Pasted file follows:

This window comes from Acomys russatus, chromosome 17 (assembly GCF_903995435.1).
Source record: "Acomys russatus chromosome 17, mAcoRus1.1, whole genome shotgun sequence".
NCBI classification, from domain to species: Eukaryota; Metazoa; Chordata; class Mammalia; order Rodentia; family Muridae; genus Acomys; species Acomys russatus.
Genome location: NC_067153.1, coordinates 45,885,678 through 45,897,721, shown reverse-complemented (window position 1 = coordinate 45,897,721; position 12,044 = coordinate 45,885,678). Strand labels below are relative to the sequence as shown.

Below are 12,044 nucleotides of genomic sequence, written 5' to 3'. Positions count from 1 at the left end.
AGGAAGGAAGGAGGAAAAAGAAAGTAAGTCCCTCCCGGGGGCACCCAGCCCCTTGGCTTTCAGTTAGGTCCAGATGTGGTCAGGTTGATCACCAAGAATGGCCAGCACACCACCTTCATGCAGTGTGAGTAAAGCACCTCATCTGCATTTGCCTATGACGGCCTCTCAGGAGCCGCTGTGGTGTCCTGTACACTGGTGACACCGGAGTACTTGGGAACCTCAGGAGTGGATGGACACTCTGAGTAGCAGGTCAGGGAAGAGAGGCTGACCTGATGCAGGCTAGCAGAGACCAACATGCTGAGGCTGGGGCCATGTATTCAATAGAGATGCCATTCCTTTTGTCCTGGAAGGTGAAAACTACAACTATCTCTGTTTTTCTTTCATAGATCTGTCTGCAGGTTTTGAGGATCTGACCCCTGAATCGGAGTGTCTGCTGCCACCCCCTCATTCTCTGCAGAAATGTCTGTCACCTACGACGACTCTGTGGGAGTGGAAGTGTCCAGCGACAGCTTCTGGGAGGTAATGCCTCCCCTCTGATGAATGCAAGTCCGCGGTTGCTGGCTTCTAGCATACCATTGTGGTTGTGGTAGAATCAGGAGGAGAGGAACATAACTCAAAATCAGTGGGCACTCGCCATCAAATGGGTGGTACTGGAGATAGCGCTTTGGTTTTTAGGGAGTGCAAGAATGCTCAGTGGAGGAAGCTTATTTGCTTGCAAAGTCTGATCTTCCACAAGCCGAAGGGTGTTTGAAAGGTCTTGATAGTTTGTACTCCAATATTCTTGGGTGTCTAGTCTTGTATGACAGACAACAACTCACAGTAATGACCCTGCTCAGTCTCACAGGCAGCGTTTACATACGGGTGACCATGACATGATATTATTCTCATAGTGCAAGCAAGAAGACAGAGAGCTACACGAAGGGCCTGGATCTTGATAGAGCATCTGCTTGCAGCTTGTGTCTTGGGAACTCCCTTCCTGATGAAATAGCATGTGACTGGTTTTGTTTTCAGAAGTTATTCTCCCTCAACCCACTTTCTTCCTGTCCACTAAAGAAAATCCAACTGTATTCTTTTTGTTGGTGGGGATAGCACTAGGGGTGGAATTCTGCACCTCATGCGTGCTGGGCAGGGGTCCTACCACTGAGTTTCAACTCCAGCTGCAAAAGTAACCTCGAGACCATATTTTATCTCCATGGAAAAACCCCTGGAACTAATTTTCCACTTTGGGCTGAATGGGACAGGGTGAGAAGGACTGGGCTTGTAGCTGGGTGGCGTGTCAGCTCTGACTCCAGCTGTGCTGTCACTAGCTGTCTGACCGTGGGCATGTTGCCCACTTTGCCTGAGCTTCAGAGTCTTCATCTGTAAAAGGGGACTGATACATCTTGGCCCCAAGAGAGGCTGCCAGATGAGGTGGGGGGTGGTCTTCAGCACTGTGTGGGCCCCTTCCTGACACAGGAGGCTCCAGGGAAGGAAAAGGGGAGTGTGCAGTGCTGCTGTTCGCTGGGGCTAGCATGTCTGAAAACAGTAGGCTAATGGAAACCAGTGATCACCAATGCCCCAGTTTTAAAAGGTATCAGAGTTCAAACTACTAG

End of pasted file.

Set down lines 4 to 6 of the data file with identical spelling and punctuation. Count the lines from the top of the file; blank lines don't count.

Genome location: NC_067153.1, coordinates 45,885,678 through 45,897,721, shown reverse-complemented (window position 1 = coordinate 45,897,721; position 12,044 = coordinate 45,885,678). Strand labels below are relative to the sequence as shown.

Below are 12,044 nucleotides of genomic sequence, written 5' to 3'. Positions count from 1 at the left end.
AGGAAGGAAGGAGGAAAAAGAAAGTAAGTCCCTCCCGGGGGCACCCAGCCCCTTGGCTTTCAGTTAGGTCCAGATGTGGTCAGGTTGATCACCAAGAATGGCCAGCACACCACCTTCATGCAGTGTGAGTAAAGCACCTCATCTGCATTTGCCTATGACGGCCTCTCAGGAGCCGCTGTGGTGTCCTGTACACTGGTGACACCGGAGTACTTGGGAACCTCAGGAGTGGATGGACACTCTGAGTAGCAGGTCAGGGAAGAGAGGCTGACCTGATGCAGGCTAGCAGAGACCAACATGCTGAGGCTGGGGCCATGTATTCAATAGAGATGCCATTCCTTTTGTCCTGGAAGGTGAAAACTACAACTATCTCTGTTTTTCTTTCATAGATCTGTCTGCAGGTTTTGAGGATCTGACCCCTGAATCGGAGTGTCTGCTGCCACCCCCTCATTCTCTGCAGAAATGTCTGTCACCTACGACGACTCTGTGGGAGTGGAAGTGTCCAGCGACAGCTTCTGGGAGGTAATGCCTCCCCTCTGATGAATGCAAGTCCGCGGTTGCTGGCTTCTAGCATACCATTGTGGTTGTGGTAGAATCAGGAGGAGAGGAACATAACTCAAAATCAGTGGGCACTCGCCATCAAATGGGTGGTACTGGAGATAGCGCTTTGGTTTTTAGGGAGTGCAAGAATGCTCAGTGGAGGAAGCTTATTTGCTTGCAAAGTCTGATCTTCCACAAGCCGAAGGGTGTTTGAAAGGTCTTGATAGTTTGTACTCCAATATTCTTGGGTGTCTAGTCTTGTATGACAGACAACAACTCACAGTAATGACCCTGCTCAGTCTCACAGGCAGCGTTTACATACGGGTGACCATGACATGATATTATTCTCATAGTGCAAGCAAGAAGACAGAGAGCTACACGAAGGGCCTGGATCTTGATAGAGCATCTGCTTGCAGCTTGTGTCTTGGGAACTCCCTTCCTGATGAAATAGCATGTGACTGGTTTTGTTTTCAGAAGTTATTCTCCCTCAACCCACTTTCTTCCTGTCCACTAAAGAAAATCCAACTGTATTCTTTTTGTTGGTGGGGATAGCACTAGGGGTGGAATTCTGCACCTCATGCGTGCTGGGCAGGGGTCCTACCACTGAGTTTCAACTCCAGCTGCAAAAGTAACCTCGAGACCATATTTTATCTCCATGGAAAAACCCCTGGAACTAATTTTCCACTTTGGGCTGAATGGGACAGGGTGAGAAGGACTGGGCTTGTAGCTGGGTGGCGTGTCAGCTCTGACTCCAGCTGTGCTGTCACTAGCTGTCTGACCGTGGGCATGTTGCCCACTTTGCCTGAGCTTCAGAGTCTTCATCTGTAAAAGGGGACTGATACATCTTGGCCCCAAGAGAGGCTGCCAGATGAGGTGGGGGGTGGTCTTCAGCACTGTGTGGGCCCCTTCCTGACACAGGAGGCTCCAGGGAAGGAAAAGGGGAGTGTGCAGTGCTGCTGTTCGCTGGGGCTAGCATGTCTGAAAACAGTAGGCTAATGGAAACCAGTGATCACCAATGCCCCAGTTTTAAAAGGTATCAGAGTTCAAACTACTAG